Happy New Year Californians: US Largest Utility Jacks up Rates the Most since 2006 Despite Collapse of Natural Gas Prices

The power of monopoly and regulatory capture

“We want our customers and their families to know that we are here to help them make smart energy choices and save money whenever possible,” cooed Laurie Giammona, senior VP and chief customer officer of Pacific Gas and Electric, on Wednesday between Christmas and New Year’s, when no one was supposed to pay attention.

It was the propitious day when the beloved utility that distributes gas and electricity in the northern two-thirds of California announced that on January 1st it would jack up its rates.

America’s largest electric utility and the second largest gas utility by number of customers, the utility whose 2010 gas-pipeline explosion in San Bruno, just south of San Francisco, killed 8 people, injured another 66, and burned down 38 homes, the utility that is still digging in its heels after five years since the explosion and is now under investigation by the California Public Utilities Commission because it failed to deliver certain documents, the very same PUC that is being probed by a federal grand jury for potential illegal ties between the regulators and the executives of PG&E in this ballooning corruption scandal … well, this beloved utility now has announced a very special New Year’s resolution.

It will hike natural gas rates for the average residential customer by 4.0% and electricity rates by a stunning 8.5%, for a combined rate increase of 7%, the steepest since 2006.

The average small business is going to get whacked by a combined rate increase of 5.1%.

That’s on top of the 6% rate increase it had successfully inflicted on its customers a year ago.

Rate increases, despite a plunge in the price of natural gas

That plunge started in 2008 and has hit new lows on December 17, when the price of natural gas hit $1.68 per million Btu at the NYMEX, the lowest since March 23, 1999. When adjusted for inflation, it was below the prices tracked by NYMEX going back to 1990. This historic price collapse has been eviscerating the US natural gas industry and its investors [read…  Carnage in US Natural Gas as Price Falls off the Chart.]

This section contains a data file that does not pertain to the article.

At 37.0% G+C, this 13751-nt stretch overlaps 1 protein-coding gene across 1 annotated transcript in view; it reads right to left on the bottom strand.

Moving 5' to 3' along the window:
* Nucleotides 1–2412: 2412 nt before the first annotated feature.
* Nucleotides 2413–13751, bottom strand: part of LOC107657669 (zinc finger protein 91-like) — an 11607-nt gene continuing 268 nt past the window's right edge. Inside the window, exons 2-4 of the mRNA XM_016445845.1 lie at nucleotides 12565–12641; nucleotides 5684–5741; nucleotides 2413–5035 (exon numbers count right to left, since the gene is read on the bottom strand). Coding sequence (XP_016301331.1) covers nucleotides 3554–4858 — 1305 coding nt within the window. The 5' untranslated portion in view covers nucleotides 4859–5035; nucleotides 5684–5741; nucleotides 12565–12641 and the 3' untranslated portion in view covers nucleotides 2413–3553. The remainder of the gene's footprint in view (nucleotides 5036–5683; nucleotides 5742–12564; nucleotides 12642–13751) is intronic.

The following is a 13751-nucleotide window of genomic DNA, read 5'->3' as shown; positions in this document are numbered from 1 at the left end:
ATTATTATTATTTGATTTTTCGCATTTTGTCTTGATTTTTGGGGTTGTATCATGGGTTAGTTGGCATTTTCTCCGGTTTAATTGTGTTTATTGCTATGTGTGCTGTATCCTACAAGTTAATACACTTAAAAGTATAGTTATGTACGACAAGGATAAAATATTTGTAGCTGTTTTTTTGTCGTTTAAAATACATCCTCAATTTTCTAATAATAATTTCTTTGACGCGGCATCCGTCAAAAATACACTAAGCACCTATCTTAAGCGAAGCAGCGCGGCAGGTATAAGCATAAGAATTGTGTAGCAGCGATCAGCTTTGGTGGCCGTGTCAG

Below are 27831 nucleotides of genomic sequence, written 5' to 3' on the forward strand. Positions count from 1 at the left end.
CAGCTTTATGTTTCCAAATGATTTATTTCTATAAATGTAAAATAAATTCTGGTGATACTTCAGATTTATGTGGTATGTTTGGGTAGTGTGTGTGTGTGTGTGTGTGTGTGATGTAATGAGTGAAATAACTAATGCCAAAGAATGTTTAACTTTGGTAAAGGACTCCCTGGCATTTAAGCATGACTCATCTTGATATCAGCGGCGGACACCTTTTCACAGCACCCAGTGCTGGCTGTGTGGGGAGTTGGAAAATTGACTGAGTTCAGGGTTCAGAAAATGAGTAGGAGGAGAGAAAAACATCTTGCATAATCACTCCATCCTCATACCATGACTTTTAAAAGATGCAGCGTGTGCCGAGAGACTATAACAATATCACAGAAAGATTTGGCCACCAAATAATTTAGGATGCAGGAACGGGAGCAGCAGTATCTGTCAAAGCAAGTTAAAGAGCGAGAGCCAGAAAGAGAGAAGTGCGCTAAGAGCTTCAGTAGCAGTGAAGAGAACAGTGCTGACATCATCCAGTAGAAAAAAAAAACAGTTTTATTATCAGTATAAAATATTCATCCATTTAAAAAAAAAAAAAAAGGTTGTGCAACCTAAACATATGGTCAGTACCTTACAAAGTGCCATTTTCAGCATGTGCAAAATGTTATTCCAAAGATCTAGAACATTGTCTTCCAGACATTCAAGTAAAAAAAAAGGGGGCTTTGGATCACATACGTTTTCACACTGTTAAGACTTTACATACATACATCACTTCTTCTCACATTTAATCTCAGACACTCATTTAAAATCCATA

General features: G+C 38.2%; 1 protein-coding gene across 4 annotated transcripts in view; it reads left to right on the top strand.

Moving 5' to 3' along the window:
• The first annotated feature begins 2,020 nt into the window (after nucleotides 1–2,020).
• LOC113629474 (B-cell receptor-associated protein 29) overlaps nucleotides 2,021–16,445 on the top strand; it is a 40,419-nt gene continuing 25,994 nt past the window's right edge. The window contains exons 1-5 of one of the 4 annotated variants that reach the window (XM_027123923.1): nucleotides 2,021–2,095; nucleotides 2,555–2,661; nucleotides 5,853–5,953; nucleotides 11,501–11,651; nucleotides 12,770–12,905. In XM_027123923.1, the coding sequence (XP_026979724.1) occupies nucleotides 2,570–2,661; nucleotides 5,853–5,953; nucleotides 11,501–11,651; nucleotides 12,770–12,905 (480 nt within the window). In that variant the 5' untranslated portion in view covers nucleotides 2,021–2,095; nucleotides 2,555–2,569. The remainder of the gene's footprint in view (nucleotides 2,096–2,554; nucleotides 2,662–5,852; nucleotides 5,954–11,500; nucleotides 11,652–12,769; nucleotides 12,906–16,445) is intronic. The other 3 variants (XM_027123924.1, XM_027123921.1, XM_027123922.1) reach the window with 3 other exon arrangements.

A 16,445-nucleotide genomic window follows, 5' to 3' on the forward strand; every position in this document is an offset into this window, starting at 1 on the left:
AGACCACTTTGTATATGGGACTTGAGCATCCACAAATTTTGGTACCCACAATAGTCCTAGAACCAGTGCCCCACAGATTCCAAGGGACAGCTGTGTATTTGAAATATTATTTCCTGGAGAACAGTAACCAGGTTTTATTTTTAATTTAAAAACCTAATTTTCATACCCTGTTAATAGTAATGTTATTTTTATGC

Much of the power PG&E distributes is generated by natural gas. And all of the natural gas it distributes is, well, the same natural gas whose price has plunged to historic lows.

In fact, in its third quarter financial statement, PG&E admits as much: its cost of electricity over the first nine months of 2015 dropped 8.8% year-over-year, and its cost of natural gas plunged 36%!

The thing is, despite the juicy rate increases imposed at the beginning of 2015, operating revenues have fallen about 1% so far in 2015, as Californians use less energy from their beloved utilities. It’s an existential struggle all utilities face.

However, the company pointed out that the rate increases won’t be used to pay for the fines and penalties associated with the San Bruno pipeline explosion.

Those will largely be covered by the proceeds from a public offering last August of 6.8 million common shares at $51.90 per share. Wells Fargo, the underwriter for the offering, got a bundle of fees. But money is fungible. It’s like water. It flows wherever gravity pulls it, and no one can separate it.

So why the rate increase? The SFGate:

The changes follow a decision by the California Public Utilities Commission in 2014 to let PG&E collect an extra $2.37 billion in revenue from its customers over three years, from the start of 2014 through the end of 2016. The additional money will pay for maintenance and upgrades to PG&E’s sprawling electricity grid and natural gas pipeline network….

What else is PG&E doing with this moolah?